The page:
In the end he received a sentence consistent with the highest historic standards of religious justice: beheading, followed by crucifixion of his corpse. An appeal to the Saudi Arabian Supreme Court was rejected and, barring intervention by the king, the sentence could now be carried out at any time.
Perhaps stung by rising international criticism, the Saudi ambassador to the UN said, "We respectfully request the world to respect our systems and our judicial processes, and our laws and regulations, and not to interfere in the internal affairs of a sovereign state." Which, of course, is the kind of thing apartheid South Africa used to say when criticized for brutality against those it treated as second-class citizens on racial rather than religious grounds. The ambassador also said, "The application of sharia law as far as human rights is concerned is the highest form of human rights.....We believe that we are holding ourselves to the highest standards." I would like to comment on this statement as it applies to a sentence of beheading and crucifixion for participating in a protest, but I cannot. My command of language is just not up to the task.
You can read about the whole thing here. Al-Nimr's mother is calling upon President Obama to intervene with the king. (If he does, we may never hear about it -- it might be more effective to raise the matter behind the scenes rather than in public, so that if the king saves al-Nimr he is not seen as bowing to foreign pressure.) Right now Britain is also trying to persuade the regime to commute a sentence of 360 lashes imposed on an elderly British man in Saudi Arabia who was caught in possession of alcohol, and the case of Saudi blogger Raif Badawi, sentenced to 1,000 lashes plus 10 years in prison for vague charges which boil down to questioning the regime's authority, continues to draw attention. Many other such cases pass with less notice.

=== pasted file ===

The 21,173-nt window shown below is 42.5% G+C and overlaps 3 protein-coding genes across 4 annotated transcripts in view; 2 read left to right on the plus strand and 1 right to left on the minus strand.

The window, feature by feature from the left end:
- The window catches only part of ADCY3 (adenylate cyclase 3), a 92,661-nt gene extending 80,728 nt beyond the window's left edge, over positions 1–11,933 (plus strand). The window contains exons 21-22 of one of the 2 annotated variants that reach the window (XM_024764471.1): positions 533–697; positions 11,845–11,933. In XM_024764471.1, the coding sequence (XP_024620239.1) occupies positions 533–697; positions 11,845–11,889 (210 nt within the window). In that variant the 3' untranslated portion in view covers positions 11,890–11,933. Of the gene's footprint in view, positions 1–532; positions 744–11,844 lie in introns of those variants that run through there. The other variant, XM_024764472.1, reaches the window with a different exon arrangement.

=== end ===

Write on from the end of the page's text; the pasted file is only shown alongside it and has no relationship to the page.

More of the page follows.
The Saudi regime is not unique, of course. ISIS also oppresses and murders Shiites and imposes barbaric Sharî'ah punishments; the Iranian theocracy hangs homosexuals and arrests and brutalizes political opponents. But neither of those regimes is treated as a member in good standing of the international community. True, Saudi Arabia has more oil than ISIS or Iran, but the influence its rulers wield because of that is the influence of a meth pusher, feeding our addiction to the fossil fuels that are poisoning and overheating the planet. If averting global warming isn't enough motivation to spur on our conversion to solar and other non-destructive energy, freeing ourselves from ignoble dependence on these barbaric thugs ought to help.
The Saudi regime is traditionally an ally of the US in a region where many elements are hostile to us. But giving the regime a pass on its atrocities because of this is simply repeating a mistake we've made before. The Shah of Iran was once an ally of ours too, and look how that turned out in the long run. Does anyone really think that Arabia will be ruled by the Saudi regime for ever and ever?
When the regime is gone, we will be judged by what we did about it while it was in power. Apartheid South Africa was once an ally of the US as well, but as progress in the rest of the world made its official racism impossible to stomach, our role shifted to increasing pressure on the country to change. It is that, not all our earlier excuses and rationalizations for the regime, that is remembered with respect now. We need to follow the same course with Arabia.